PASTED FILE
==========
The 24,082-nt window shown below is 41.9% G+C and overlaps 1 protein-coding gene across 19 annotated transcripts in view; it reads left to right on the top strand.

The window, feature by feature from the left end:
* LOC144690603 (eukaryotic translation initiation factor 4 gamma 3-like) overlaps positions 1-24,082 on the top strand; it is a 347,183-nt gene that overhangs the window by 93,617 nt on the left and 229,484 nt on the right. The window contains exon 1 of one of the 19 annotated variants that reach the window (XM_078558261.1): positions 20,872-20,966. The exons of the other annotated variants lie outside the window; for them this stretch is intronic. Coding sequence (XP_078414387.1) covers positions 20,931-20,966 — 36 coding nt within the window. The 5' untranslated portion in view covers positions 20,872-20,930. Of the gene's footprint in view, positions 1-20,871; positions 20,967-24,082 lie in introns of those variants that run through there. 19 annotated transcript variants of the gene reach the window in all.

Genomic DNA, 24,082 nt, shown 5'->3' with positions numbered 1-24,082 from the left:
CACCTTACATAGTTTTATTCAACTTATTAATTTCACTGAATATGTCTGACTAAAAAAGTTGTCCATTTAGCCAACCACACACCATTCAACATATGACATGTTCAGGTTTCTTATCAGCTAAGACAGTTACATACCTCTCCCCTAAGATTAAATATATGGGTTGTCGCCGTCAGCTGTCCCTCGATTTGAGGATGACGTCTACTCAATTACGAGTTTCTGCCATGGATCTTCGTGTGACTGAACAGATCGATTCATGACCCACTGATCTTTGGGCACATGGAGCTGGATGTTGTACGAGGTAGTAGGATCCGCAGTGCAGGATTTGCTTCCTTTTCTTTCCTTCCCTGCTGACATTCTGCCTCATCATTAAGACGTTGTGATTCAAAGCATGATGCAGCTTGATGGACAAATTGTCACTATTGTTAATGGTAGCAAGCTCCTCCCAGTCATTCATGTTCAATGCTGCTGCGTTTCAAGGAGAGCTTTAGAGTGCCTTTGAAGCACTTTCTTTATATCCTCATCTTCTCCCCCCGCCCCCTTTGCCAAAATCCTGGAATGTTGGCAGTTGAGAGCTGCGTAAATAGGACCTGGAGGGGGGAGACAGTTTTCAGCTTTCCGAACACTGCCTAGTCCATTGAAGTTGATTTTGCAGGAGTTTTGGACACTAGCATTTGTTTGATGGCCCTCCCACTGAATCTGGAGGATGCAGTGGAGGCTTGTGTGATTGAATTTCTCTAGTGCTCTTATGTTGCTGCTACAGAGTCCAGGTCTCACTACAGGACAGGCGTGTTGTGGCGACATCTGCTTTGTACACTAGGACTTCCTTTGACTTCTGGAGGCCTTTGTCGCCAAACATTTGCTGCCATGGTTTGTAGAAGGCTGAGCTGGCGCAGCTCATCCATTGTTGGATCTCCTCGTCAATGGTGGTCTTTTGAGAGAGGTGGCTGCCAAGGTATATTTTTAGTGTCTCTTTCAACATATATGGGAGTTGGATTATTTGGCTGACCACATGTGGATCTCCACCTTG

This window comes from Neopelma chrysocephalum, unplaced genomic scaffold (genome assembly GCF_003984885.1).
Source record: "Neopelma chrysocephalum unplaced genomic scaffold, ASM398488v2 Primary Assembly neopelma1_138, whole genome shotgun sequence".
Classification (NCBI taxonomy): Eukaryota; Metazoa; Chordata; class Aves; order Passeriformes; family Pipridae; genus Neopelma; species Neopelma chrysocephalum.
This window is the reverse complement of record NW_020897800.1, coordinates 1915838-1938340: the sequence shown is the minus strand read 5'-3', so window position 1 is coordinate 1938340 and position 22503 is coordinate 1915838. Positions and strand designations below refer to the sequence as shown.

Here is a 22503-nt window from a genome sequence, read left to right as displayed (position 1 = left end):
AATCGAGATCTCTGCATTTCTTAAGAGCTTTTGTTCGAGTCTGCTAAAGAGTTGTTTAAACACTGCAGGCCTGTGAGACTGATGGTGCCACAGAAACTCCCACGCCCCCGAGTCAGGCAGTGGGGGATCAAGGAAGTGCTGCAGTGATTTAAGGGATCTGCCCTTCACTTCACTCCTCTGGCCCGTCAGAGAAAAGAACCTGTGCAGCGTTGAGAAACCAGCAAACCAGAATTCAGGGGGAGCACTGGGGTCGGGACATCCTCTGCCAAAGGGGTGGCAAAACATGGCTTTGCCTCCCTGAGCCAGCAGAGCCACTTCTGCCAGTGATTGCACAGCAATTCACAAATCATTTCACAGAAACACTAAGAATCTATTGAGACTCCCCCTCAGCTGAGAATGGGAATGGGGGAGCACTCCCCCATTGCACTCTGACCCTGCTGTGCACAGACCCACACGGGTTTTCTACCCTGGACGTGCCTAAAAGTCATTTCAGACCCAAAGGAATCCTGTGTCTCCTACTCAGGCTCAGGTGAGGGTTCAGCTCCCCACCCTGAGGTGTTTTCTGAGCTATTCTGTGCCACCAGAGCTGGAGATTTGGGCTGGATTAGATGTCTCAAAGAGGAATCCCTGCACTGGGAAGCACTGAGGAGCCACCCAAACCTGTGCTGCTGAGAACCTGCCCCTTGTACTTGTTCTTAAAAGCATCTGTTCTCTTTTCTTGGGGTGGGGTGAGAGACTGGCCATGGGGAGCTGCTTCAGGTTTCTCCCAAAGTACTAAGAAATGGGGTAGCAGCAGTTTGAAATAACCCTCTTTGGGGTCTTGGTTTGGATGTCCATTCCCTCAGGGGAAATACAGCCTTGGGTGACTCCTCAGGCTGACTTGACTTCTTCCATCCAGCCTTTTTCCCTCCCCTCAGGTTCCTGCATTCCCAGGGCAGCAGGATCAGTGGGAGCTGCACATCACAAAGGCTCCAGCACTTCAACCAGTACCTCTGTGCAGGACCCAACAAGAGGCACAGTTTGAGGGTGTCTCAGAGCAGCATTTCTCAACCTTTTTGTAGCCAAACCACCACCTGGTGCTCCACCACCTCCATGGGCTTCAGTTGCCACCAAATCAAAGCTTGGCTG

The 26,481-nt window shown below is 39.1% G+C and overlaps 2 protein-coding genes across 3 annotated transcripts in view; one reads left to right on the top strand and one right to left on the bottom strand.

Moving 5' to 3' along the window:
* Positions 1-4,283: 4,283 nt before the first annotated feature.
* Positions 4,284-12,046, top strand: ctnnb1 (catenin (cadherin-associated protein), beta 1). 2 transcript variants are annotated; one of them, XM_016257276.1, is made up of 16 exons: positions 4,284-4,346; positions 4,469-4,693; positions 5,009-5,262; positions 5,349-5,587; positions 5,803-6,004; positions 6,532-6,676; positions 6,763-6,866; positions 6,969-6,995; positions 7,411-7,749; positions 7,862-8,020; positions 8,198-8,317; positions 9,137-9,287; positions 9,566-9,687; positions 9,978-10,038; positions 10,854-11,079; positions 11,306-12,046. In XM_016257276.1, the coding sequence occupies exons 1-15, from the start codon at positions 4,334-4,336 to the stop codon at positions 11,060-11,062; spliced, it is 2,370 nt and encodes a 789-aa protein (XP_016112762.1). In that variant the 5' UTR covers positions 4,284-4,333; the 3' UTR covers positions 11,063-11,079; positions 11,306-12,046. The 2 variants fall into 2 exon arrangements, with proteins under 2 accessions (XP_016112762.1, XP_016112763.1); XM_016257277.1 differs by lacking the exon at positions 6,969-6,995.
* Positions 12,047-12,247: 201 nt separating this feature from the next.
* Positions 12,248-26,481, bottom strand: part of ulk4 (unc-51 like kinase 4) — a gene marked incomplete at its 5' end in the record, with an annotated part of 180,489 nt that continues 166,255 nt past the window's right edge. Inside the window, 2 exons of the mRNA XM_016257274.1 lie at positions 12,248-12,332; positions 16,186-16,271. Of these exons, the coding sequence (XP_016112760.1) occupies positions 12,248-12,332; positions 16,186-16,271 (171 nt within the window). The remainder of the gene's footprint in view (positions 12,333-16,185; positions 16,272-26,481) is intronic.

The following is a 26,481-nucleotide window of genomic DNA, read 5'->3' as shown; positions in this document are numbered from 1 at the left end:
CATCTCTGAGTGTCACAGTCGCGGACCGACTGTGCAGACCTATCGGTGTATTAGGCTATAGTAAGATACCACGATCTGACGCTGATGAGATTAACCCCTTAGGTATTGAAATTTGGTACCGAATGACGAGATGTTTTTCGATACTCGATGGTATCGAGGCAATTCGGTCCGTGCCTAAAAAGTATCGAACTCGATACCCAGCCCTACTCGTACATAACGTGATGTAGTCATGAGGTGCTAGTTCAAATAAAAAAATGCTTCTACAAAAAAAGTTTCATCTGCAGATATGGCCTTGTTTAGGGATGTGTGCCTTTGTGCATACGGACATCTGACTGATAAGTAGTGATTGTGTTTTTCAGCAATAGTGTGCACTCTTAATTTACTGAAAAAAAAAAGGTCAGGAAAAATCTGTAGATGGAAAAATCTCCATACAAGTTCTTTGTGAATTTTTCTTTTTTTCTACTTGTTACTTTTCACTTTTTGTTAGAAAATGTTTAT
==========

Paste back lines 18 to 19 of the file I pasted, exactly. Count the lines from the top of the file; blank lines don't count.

The following is a 26,481-nucleotide window of genomic DNA, read 5'->3' as shown; positions in this document are numbered from 1 at the left end:
CATCTCTGAGTGTCACAGTCGCGGACCGACTGTGCAGACCTATCGGTGTATTAGGCTATAGTAAGATACCACGATCTGACGCTGATGAGATTAACCCCTTAGGTATTGAAATTTGGTACCGAATGACGAGATGTTTTTCGATACTCGATGGTATCGAGGCAATTCGGTCCGTGCCTAAAAAGTATCGAACTCGATACCCAGCCCTACTCGTACATAACGTGATGTAGTCATGAGGTGCTAGTTCAAATAAAAAAATGCTTCTACAAAAAAAGTTTCATCTGCAGATATGGCCTTGTTTAGGGATGTGTGCCTTTGTGCATACGGACATCTGACTGATAAGTAGTGATTGTGTTTTTCAGCAATAGTGTGCACTCTTAATTTACTGAAAAAAAAAAGGTCAGGAAAAATCTGTAGATGGAAAAATCTCCATACAAGTTCTTTGTGAATTTTTCTTTTTTTCTACTTGTTACTTTTCACTTTTTGTTAGAAAATGTTTAT